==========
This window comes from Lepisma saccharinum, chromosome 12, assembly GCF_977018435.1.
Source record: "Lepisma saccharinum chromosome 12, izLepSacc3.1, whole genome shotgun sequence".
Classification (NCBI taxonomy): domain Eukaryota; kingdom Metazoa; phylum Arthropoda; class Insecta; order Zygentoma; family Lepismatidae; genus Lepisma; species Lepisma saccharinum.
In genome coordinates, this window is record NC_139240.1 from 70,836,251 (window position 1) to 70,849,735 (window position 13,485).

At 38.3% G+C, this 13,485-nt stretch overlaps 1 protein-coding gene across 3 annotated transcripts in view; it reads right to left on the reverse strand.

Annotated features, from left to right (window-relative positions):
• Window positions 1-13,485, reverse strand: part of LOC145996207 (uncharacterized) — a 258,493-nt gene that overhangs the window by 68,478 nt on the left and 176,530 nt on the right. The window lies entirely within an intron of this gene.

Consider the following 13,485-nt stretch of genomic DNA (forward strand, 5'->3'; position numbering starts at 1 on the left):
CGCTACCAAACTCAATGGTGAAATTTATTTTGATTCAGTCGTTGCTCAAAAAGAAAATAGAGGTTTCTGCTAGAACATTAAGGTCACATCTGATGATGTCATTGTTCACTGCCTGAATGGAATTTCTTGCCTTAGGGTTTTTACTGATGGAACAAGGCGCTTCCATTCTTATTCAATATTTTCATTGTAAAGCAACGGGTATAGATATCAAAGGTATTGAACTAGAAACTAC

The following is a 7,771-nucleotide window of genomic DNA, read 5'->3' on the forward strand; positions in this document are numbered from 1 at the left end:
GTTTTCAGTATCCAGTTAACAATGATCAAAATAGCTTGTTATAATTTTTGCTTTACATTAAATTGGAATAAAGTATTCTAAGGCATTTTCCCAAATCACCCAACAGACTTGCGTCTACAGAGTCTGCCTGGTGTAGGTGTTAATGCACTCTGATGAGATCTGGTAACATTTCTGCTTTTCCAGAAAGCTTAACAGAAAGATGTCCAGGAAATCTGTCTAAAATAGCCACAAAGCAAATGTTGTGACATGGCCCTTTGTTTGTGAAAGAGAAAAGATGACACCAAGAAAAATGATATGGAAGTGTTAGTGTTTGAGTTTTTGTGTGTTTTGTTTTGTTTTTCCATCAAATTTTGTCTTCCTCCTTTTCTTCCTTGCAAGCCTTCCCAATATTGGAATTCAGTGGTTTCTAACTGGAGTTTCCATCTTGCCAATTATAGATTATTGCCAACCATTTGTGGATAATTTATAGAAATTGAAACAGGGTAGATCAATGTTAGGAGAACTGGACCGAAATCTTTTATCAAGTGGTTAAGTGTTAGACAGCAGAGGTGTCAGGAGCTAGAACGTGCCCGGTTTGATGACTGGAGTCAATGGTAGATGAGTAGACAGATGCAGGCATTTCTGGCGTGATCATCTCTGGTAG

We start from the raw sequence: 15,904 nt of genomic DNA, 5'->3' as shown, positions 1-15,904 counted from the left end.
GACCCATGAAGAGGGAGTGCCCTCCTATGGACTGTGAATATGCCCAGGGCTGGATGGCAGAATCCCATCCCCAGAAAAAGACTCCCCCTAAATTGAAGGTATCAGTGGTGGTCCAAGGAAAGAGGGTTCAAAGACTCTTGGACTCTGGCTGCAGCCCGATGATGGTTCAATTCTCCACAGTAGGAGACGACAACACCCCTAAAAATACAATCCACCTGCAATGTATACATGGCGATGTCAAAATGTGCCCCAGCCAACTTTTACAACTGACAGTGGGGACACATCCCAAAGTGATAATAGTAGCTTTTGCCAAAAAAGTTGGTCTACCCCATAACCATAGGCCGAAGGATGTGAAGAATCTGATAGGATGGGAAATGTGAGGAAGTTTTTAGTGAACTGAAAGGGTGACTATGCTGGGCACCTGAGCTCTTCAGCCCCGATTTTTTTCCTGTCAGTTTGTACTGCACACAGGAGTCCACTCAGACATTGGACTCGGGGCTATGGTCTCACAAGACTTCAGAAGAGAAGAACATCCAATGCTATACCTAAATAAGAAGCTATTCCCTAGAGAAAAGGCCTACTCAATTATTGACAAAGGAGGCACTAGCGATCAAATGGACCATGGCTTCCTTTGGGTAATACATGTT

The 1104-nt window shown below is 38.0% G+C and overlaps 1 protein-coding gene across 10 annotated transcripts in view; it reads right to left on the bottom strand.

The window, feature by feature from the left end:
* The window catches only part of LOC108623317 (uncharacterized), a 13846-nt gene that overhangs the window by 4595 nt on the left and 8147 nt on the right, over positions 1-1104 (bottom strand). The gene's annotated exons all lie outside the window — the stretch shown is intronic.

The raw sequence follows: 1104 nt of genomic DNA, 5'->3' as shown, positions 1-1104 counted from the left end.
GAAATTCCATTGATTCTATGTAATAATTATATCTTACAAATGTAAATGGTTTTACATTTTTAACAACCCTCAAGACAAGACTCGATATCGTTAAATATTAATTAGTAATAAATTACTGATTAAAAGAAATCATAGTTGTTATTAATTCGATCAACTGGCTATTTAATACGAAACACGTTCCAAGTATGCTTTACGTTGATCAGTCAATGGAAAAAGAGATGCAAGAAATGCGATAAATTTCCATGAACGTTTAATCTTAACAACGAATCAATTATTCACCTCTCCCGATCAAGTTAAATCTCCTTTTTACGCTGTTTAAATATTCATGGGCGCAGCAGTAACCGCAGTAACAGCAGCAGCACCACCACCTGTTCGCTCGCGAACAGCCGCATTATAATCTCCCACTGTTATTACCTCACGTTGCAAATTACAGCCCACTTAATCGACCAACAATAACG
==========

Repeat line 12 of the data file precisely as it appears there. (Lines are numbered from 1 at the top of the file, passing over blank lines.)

We start from the raw sequence: 15,904 nt of genomic DNA, 5'->3' as shown, positions 1-15,904 counted from the left end.